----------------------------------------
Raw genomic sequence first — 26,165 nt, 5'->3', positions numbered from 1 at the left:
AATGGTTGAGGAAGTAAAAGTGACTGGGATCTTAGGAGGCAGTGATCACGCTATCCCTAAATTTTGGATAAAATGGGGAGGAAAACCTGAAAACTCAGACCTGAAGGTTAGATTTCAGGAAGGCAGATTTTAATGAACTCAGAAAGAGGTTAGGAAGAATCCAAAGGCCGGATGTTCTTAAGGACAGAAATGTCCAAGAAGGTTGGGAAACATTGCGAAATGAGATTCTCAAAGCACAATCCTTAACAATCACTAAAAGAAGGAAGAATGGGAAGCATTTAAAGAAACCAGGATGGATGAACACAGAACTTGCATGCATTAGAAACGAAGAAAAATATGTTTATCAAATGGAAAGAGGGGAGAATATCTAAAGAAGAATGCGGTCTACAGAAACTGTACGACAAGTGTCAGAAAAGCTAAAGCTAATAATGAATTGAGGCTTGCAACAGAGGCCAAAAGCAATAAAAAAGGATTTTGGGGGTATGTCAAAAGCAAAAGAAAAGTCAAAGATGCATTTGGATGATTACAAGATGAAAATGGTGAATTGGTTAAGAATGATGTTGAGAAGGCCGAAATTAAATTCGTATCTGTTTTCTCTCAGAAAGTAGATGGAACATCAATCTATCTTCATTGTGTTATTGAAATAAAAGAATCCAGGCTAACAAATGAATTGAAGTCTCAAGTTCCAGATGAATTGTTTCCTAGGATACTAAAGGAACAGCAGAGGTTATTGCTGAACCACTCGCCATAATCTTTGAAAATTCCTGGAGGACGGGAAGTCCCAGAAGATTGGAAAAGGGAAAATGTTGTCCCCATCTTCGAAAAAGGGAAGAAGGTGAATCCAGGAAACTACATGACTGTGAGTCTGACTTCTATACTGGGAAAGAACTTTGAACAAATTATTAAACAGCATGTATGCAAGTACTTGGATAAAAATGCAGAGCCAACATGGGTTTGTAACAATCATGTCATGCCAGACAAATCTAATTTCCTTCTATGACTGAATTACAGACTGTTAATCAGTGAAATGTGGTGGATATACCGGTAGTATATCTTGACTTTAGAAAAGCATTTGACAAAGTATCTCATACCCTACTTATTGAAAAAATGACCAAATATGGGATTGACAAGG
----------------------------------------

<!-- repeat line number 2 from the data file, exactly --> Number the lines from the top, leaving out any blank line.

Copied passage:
AATGGTTGAGGAAGTAAAAGTGACTGGGATCTTAGGAGGCAGTGATCACGCTATCCCTAAATTTTGGATAAAATGGGGAGGAAAACCTGAAAACTCAGACCTGAAGGTTAGATTTCAGGAAGGCAGATTTTAATGAACTCAGAAAGAGGTTAGGAAGAATCCAAAGGCCGGATGTTCTTAAGGACAGAAATGTCCAAGAAGGTTGGGAAACATTGCGAAATGAGATTCTCAAAGCACAATCCTTAACAATCACTAAAAGAAGGAAGAATGGGAAGCATTTAAAGAAACCAGGATGGATGAACACAGAACTTGCATGCATTAGAAACGAAGAAAAATATGTTTATCAAATGGAAAGAGGGGAGAATATCTAAAGAAGAATGCGGTCTACAGAAACTGTACGACAAGTGTCAGAAAAGCTAAAGCTAATAATGAATTGAGGCTTGCAACAGAGGCCAAAAGCAATAAAAAAGGATTTTGGGGGTATGTCAAAAGCAAAAGAAAAGTCAAAGATGCATTTGGATGATTACAAGATGAAAATGGTGAATTGGTTAAGAATGATGTTGAGAAGGCCGAAATTAAATTCGTATCTGTTTTCTCTCAGAAAGTAGATGGAACATCAATCTATCTTCATTGTGTTATTGAAATAAAAGAATCCAGGCTAACAAATGAATTGAAGTCTCAAGTTCCAGATGAATTGTTTCCTAGGATACTAAAGGAACAGCAGAGGTTATTGCTGAACCACTCGCCATAATCTTTGAAAATTCCTGGAGGACGGGAAGTCCCAGAAGATTGGAAAAGGGAAAATGTTGTCCCCATCTTCGAAAAAGGGAAGAAGGTGAATCCAGGAAACTACATGACTGTGAGTCTGACTTCTATACTGGGAAAGAACTTTGAACAAATTATTAAACAGCATGTATGCAAGTACTTGGATAAAAATGCAGAGCCAACATGGGTTTGTAACAATCATGTCATGCCAGACAAATCTAATTTCCTTCTATGACTGAATTACAGACTGTTAATCAGTGAAATGTGGTGGATATACCGGTAGTATATCTTGACTTTAGAAAAGCATTTGACAAAGTATCTCATACCCTACTTATTGAAAAAATGACCAAATATGGGATTGACAAGG